Constructing community to achieve citizenship using recognition theory, recovery and citizenship as a reflective lens: experiences from the US and Scotland

Ailsa Stewart, Karen Black, Patricia Benedict, Victoria Benson

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    This paper explores the usefulness of recognition theory, recovery and citizenship in explaining constructions of community by adults who have experienced life disruptions participating in similar Citizenship programs in the US and Scotland. A content analysis of secondary data was undertaken and focus groups held with recent graduates of both programs. The findings indicate that constructions of community aligned significantly with aspects of identity and common experience rather than location. Moving towards an identity framed by assets rather than deficits, was further identified, which reflects the need for recognition to be extended by communities that are well informed and non-discriminatory in their attitudes towards those with life disruptions to promote inclusion and connectedness. Interventions at the level of community development and engagement are therefore crucial in promoting inclusion and increasing citizenship for marginalized groups; alongside the role of social movements and public policy in tackling stigma and discriminatory attitudes. Uniquely, within this project, a theoretical framework that combined elements of recognition theory, recovery and citizenship emerged that best explained the experience of those with life disruptions and provided direction for a future focus on community development as well as recovery and citizenship oriented practice.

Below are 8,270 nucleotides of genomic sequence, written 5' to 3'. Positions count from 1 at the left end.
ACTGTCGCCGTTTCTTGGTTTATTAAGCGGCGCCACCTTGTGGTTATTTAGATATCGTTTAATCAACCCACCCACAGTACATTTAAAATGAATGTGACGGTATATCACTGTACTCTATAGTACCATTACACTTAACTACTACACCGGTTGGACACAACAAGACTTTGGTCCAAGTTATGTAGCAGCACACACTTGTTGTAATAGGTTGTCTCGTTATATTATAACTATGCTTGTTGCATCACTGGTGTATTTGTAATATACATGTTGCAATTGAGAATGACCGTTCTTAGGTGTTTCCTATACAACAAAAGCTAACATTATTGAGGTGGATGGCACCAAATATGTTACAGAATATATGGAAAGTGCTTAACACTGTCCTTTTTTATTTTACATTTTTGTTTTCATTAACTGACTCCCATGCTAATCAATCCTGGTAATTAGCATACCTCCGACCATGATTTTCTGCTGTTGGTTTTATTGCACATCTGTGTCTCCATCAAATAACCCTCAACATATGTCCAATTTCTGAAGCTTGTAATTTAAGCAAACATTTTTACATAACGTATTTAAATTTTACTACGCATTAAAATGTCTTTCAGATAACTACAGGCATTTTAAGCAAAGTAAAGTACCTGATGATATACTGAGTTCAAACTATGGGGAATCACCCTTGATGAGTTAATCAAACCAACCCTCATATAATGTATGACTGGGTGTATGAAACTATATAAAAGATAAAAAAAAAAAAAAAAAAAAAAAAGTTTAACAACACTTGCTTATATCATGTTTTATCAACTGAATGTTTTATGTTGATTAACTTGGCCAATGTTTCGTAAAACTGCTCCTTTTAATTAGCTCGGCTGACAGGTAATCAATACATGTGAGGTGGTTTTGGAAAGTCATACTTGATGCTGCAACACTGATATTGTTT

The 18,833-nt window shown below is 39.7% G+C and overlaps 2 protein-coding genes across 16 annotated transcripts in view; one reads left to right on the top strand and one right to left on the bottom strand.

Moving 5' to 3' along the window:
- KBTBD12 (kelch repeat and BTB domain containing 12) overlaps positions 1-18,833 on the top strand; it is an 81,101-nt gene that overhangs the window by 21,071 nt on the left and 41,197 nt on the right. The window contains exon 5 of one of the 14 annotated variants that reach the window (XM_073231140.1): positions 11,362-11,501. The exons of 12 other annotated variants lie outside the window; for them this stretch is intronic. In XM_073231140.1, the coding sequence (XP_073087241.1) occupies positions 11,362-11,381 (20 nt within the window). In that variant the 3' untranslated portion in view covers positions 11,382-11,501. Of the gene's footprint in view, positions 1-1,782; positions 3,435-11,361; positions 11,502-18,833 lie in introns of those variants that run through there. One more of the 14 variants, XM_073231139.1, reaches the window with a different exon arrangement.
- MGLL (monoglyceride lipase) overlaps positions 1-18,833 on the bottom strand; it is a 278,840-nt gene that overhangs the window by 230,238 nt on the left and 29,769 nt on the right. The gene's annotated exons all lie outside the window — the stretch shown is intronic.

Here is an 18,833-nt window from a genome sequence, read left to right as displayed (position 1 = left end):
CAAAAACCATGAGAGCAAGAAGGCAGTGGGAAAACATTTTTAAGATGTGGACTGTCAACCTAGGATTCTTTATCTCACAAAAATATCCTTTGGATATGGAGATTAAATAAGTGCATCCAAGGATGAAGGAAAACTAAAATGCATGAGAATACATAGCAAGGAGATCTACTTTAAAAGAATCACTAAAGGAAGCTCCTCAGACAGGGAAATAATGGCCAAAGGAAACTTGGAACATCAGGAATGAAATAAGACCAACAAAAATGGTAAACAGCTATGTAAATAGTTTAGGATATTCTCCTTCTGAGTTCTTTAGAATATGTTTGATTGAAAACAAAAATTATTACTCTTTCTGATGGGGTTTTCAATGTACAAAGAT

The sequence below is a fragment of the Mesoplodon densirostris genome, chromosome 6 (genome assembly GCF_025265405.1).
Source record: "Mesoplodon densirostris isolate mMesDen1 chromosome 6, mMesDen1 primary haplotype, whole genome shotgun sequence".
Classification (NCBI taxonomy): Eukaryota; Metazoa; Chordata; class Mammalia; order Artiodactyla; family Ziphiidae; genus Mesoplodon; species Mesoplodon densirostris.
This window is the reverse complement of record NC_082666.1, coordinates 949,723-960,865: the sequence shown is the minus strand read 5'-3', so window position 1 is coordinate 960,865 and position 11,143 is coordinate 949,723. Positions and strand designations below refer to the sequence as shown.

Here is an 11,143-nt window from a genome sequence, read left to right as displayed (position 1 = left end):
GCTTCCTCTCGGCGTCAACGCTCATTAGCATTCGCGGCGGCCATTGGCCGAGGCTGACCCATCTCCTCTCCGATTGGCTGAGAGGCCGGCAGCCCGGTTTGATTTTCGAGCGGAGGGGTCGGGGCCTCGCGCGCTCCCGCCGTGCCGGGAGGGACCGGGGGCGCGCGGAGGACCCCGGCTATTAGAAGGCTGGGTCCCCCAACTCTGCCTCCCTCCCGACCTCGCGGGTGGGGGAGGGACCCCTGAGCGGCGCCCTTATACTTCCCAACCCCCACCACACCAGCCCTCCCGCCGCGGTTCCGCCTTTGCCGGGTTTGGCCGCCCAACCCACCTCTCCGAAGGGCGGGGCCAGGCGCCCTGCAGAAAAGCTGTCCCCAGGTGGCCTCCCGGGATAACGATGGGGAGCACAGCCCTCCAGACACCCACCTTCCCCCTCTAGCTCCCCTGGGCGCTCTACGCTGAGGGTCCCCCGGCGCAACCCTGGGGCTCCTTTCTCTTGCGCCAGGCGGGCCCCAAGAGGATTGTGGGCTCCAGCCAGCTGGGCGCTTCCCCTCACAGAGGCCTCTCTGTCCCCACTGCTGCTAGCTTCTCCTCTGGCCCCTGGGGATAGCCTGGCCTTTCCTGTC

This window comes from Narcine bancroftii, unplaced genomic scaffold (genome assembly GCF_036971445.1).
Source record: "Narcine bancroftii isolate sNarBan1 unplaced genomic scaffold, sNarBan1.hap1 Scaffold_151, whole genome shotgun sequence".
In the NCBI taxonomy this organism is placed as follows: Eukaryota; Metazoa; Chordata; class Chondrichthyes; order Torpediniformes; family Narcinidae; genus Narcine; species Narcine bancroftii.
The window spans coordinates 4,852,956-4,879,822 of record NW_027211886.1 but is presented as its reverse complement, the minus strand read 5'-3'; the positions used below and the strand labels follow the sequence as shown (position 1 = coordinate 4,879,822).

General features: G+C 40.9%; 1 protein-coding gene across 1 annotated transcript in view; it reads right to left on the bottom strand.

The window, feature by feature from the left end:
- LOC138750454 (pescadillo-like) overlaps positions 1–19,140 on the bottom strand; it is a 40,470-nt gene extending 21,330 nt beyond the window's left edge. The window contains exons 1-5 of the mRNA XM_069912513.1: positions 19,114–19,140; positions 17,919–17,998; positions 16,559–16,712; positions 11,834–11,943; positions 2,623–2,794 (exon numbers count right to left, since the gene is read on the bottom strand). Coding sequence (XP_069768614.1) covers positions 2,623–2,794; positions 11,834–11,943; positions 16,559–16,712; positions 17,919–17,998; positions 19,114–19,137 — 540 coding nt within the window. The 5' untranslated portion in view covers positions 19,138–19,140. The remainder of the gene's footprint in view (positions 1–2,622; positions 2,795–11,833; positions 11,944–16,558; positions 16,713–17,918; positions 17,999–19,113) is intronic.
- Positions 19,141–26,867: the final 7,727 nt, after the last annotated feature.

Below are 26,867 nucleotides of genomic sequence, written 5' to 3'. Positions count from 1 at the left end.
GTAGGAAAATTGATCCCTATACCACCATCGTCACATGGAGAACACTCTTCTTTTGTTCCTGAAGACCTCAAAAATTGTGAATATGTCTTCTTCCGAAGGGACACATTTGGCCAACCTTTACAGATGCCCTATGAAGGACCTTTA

Original languageEnglish
    Pages (from-to)234-250
    Number of pages17
    JournalAmerican Journal of Psychiatric Rehabilitation
    Issue number3
    Publication statusPublished - 2 Aug 2017


    • life disruption
    • recovery
    • citizenship
    • recognition

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